July 18, 2011
Higher education goals
(KSL-TV) — Utah business and community leaders have set an ambitious goal for the state of Utah: ensure two- thirds of all Utahns over the age of 20 have a skilled trade certificate or a college degree by 2020.
“We are seeing fewer kids entering college. We’re seeing less women graduate from college,” said Mark Bouchard, Salt Lake Chamber Education task force.
In the last decade, Utah has actually fallen below the national average in terms of young adults attending and graduating from college.
“At the state level, there is almost a one-to-one correlation between state’s wealth and the percent with a college degree,” explained Utah’s Commissioner of Higher Education William A. Sederburg.
Prosperity 2020 aims to raise the bar for students of all ages. Those involved with the program want 90 percent of elementary students to achieve math and reading proficiency.
Many college students are having to spend tuition dollars on math classes they could have taken in high school. Utah Valley University has had to double the faculty for remedial math. At Salt Lake Community College, 28 percent of the student body take remedial math. At Westminster College, they may need to start pre-algebra classes, which is usually taught in junior high.
By 2018, two-thirds of all jobs in Utah will require postsecondary training beyond high school. Many of those jobs will also require math and technical skills. Last month, ITT Electronic Systems announced an expansion that would create 2,700 jobs over the next 15 years. EMC Corporation also said it would add 700 new jobs the end of 2015.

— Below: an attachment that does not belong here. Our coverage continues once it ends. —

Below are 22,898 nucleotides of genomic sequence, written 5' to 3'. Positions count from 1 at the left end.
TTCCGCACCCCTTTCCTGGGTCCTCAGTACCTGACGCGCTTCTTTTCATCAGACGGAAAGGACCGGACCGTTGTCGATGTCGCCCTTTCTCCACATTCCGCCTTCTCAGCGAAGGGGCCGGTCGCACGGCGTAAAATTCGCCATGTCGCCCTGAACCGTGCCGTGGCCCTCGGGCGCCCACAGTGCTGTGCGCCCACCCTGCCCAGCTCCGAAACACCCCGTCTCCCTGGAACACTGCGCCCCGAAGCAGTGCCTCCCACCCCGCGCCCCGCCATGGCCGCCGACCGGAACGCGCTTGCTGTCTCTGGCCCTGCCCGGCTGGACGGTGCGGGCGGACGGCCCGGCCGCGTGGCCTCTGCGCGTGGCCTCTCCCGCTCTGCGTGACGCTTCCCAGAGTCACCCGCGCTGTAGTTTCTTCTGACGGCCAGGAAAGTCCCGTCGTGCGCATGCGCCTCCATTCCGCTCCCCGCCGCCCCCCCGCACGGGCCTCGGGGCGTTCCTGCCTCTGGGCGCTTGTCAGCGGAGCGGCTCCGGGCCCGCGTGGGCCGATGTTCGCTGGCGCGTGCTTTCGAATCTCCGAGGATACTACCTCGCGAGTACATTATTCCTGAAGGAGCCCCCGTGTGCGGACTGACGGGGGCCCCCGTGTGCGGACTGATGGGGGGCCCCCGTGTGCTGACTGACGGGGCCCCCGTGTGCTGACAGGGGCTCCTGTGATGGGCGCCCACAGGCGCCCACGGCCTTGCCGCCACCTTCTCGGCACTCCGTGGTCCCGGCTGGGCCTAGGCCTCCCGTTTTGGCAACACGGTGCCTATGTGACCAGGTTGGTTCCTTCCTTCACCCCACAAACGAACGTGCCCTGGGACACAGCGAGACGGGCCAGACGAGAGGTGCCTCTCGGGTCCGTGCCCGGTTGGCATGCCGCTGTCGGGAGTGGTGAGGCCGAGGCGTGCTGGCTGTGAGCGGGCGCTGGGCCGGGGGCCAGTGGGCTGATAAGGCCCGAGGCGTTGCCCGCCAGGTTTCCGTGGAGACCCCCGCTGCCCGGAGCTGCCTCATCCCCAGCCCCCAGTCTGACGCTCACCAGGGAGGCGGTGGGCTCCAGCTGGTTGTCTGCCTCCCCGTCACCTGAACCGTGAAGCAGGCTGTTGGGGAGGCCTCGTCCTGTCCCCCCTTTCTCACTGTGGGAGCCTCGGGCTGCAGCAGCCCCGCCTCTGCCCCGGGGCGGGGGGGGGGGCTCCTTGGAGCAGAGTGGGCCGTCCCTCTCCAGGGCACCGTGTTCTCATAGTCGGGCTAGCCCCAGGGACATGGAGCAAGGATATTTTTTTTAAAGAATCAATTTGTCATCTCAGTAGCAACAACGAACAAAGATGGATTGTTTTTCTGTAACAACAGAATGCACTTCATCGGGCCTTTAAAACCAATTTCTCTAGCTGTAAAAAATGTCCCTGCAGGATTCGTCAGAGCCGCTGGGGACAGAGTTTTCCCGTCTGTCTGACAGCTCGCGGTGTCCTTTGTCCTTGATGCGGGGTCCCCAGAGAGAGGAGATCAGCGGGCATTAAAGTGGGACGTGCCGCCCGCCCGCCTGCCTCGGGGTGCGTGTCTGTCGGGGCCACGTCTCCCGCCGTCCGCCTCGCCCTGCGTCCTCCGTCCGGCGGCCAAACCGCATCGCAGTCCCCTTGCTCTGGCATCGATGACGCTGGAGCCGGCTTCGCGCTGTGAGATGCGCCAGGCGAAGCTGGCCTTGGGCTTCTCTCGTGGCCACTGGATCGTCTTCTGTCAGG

“The business community in its efforts is really working towards a goal that increases the attainment in the work force and those skills in the work force related to us having a prosperous economy,” Bouchard said.
Institutions of higher education in Utah are also evolving to meet the demands of the future. “We can do a better job with loan programs for part-time students. We can do a lot better job with flexible scheduling,” said Sederburg.
Technology will play a big role in flexibility. Right now, 15 percent of credits at Utah colleges are generated from online classes or mixed-delivery classes.
“You pull down from the internet the education and resources when you need it,” explained Sederburg. “That’s going to be an increasing trend. More flexibility, more providers, more standardization of opportunity and time.”
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Utah ranks in the top three states in efficiently providing of degrees per dollar spent. And with the ambitious goal of increasing Utah’s educated population by nearly 20 percent, efficiency will be key.
“We’re going to be working for the next decade in close relationship with the legislature and the governor and both higher and public education, at building a stronger alliance with in the community and within the business community of support for education,” said Bouchard.
Higher education in Utah is considered a bargain compared to the rest of the country. Tuition and fees average $4600 a year; that’s 62 percent of the national average.
To view this story from ksl.com, click here.Posted by: psilberman